lad [British English and old-fashioned?]

Dew66

Senior Member
Chinese
I look this word, lad, up in at least four dictionaries.

One of it says that it is old-fashioned, informal and it's British English?

Would it sound natural if I use this word in a modern essay?

Thanks for every one who helps with this one.

Thanks.

Dew66
 
  • owlman5

    Senior Member
    English-US
    I can confirm that people don't commonly use "lad" in the U.S. If you used "lad" in your essay, it would sound odd to me.
     

    Susan Y

    Senior Member
    British English
    Lad is a common synonym for "young man ' in parts of the UK.

    It is also found all over the UK in expressions such as "one of the lads' or "going out with the lads" - here, it implies a certain playful, raucous camaraderie. There is even a newish word "ladette" for the female equivalent.

    It is not a word that is usually used in formal contexts though.
     

    boozer

    Senior Member
    Bulgarian
    To me it does sound decidedly old-fashioned but that may be because its equivalent sounds old-fashioned in my language. :confused:
    PS. Lass also sounds old-fashioned to me and I had never heard ladette. :)
     
    Last edited:

    ewie

    Senior Member
    English English
    Lad is a common synonym for "young man ' in parts of the UK.

    It is also found all over the UK in expressions such as "one of the lads' or "going out with the lads" - here, it implies a certain playful, raucous camaraderie. There is even a newish word "ladette" for the female equivalent.

    It is not a word that is usually used in formal contexts though.
    :):thumbsup: The word is extremely alive-and-well in my part of the world. (So is lass:))

    Laddette, though, seems to have had its day. I think they're just called lads these days ~ seriously:eek:

    The youth arm of the Church of England likes lads, for mysterious reasons.
     
    Last edited:

    natkretep

    Moderato con anima (English Only)
    English (Singapore/UK), basic Chinese
    Laddies and lassies are common in Scottish English. In the Burns Supper, a 'Toast to the Lassies' and a 'Reply to the Laddies' are part of the event.

    The adjective laddish is also not uncommon in the phrase laddish behaviour​ meaning rather immature behaviour.
     

    Thomas Tompion

    Senior Member
    English - England
    I may be wrong, but I think part of Ewie's point was that in Lanky people say things like 'Come here, Lad', without any suggestion of immature loutishness, or neo-biblical formality.

    But then if you get on a Lanky bus the conductress (if they still have them) will call you 'Duck' or 'My Love', which has led many a foreigner from the Southern reaches of the UK to wonder if he was in for a sexual assault.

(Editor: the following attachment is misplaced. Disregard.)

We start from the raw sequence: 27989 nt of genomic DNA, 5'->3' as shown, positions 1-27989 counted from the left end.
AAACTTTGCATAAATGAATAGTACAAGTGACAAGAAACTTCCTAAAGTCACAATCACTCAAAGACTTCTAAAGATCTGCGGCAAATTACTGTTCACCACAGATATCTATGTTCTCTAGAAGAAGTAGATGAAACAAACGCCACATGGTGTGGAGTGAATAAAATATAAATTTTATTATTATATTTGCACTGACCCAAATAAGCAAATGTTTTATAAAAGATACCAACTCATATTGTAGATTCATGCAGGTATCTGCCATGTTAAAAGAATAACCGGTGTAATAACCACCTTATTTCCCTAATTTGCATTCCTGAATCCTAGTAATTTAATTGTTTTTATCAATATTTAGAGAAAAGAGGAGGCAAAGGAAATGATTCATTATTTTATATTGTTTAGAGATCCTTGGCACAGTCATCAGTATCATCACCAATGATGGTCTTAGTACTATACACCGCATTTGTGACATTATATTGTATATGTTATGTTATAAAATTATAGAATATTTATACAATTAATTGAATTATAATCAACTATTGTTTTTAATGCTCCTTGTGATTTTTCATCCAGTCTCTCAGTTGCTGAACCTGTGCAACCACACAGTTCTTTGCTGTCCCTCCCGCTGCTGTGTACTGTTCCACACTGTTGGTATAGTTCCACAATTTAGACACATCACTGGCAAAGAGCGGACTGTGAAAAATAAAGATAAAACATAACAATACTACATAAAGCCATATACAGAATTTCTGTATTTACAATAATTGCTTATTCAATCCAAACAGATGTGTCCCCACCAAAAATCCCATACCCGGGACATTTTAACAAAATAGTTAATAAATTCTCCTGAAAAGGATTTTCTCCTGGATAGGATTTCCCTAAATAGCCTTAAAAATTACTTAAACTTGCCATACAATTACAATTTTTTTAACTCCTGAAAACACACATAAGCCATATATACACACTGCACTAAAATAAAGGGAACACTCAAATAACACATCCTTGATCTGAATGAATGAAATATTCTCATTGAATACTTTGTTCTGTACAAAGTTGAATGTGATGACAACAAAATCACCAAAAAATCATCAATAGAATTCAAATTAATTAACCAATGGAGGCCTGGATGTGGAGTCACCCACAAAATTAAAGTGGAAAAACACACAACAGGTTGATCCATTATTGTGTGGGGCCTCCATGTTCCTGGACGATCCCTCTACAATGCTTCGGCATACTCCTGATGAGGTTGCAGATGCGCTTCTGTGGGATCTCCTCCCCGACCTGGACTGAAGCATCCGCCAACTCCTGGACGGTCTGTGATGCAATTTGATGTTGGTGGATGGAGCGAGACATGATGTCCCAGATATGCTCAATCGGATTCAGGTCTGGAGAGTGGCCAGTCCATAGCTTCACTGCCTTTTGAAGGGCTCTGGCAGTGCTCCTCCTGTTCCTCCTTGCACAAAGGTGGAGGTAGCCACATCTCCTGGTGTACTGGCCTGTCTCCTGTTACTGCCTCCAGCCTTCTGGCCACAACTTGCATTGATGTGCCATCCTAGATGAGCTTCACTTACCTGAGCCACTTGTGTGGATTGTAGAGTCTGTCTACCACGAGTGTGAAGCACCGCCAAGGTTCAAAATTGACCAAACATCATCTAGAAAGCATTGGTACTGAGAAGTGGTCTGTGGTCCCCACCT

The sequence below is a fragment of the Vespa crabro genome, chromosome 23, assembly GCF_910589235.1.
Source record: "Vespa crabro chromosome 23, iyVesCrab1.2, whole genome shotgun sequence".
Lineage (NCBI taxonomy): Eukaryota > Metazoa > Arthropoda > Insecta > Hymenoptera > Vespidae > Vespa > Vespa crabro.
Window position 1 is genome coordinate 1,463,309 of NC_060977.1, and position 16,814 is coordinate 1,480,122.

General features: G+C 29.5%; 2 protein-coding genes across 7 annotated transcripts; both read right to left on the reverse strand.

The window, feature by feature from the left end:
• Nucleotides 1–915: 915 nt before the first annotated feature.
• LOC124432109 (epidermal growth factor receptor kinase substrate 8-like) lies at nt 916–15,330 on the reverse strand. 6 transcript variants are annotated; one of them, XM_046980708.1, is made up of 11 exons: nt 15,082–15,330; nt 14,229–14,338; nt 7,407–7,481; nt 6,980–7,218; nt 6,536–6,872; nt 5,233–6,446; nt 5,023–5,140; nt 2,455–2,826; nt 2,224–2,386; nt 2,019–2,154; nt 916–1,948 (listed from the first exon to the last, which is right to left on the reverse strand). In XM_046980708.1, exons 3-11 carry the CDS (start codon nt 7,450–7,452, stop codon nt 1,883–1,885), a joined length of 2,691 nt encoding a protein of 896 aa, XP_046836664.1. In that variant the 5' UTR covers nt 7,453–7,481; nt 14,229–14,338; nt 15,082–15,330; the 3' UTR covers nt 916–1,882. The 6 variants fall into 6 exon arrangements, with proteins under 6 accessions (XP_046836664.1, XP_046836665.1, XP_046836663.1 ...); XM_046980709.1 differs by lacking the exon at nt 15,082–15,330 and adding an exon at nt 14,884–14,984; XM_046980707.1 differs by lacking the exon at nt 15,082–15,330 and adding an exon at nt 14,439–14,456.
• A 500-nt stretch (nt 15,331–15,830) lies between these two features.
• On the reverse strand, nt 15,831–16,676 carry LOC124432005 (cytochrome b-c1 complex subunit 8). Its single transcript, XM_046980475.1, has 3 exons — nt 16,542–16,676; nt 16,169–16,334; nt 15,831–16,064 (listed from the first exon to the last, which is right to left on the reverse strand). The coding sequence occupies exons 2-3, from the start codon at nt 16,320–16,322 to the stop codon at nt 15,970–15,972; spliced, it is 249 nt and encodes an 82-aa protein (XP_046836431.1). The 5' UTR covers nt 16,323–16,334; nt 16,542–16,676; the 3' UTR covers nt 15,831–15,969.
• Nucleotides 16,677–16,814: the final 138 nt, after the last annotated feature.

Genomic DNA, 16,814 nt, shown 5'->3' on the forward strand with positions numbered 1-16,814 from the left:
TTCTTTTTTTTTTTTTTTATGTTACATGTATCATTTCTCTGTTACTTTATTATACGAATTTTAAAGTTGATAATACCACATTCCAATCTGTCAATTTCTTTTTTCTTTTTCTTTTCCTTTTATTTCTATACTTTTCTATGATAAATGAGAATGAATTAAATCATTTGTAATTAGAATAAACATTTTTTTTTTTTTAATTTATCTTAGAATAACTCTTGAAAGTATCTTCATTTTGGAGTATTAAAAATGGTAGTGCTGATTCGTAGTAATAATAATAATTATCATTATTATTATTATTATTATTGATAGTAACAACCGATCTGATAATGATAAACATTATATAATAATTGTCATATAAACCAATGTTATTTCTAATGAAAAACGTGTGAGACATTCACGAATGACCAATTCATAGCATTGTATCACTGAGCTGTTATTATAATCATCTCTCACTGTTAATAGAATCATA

suzi br

    Senior Member
    English / England
    My family in Ireland seem to use lad / lads as general words for anyone, male or female, and almost any age. It certainly isn't old fashioned there.

    I live in the Midlands and use it for young men, only.

    Don't consider using ladette, it was a jokey creation in its day and it has no currency any more
     

    Susan Y

    Senior Member
    British English
    In Australia - in my experience at least - the word "lad" tends to be used in the more widespread BE sense (along with the delightfully old-fashioned word "larrikin"). I haven't heard it used in the regional BE sense as a general synonym for man/boy.

    By the way, Ewie, I think your conclusion that the word "ladette" has had its day may be wishful thinking - see, for example, an article in the (UK) Daily Telegraph dated 30 September 2013: WW1 led to 'ladette culture' as women turned to drink.
     

    perpend

    Banned
    American English
    Erm. "lad" is alive and well in certain parts of the USA. I'm familiar with it. It just means "bloke/chap/boy/dude" or the ilk.
     

    sound shift

    Senior Member
    English - England
    It is also found all over the UK in expressions such as "one of the lads' or "going out with the lads" - here, it implies a certain playful, raucous camaraderie.
    :thumbsup: I recognise this.
    There's no age limit for lads in Lancashire: I've heard 70+ year-olds referred to as good lads, e.g.
    I suspected this was the case. I don't think it's quite the same here: I reckon it's only speakers who are themselves old who would refer to a 70-year-old as a good lad. I don't refer to anyone as a "lad" or a good lad unless I'm going for a northern effect for comedy reasons: "Ee, 'e's a reet good lad, is that Ewie."
     
    Last edited:

    bennymix

    Senior Member
    To me, an American expat, it's an archetypically Brit expression, and when I think of it use in the US, I think of Boy Scouts--those lads--which are a Brit-derived institution very popular in the US, at least when I was growing up in the West.
     

    Susan Y

    Senior Member
    British English
    Maybe we need a separate thread for the word ladette, but hasn't the word always been used tongue-in-cheek? That's presumably why it is generally used in inverted commas.
     
    < Previous | Next >
    Top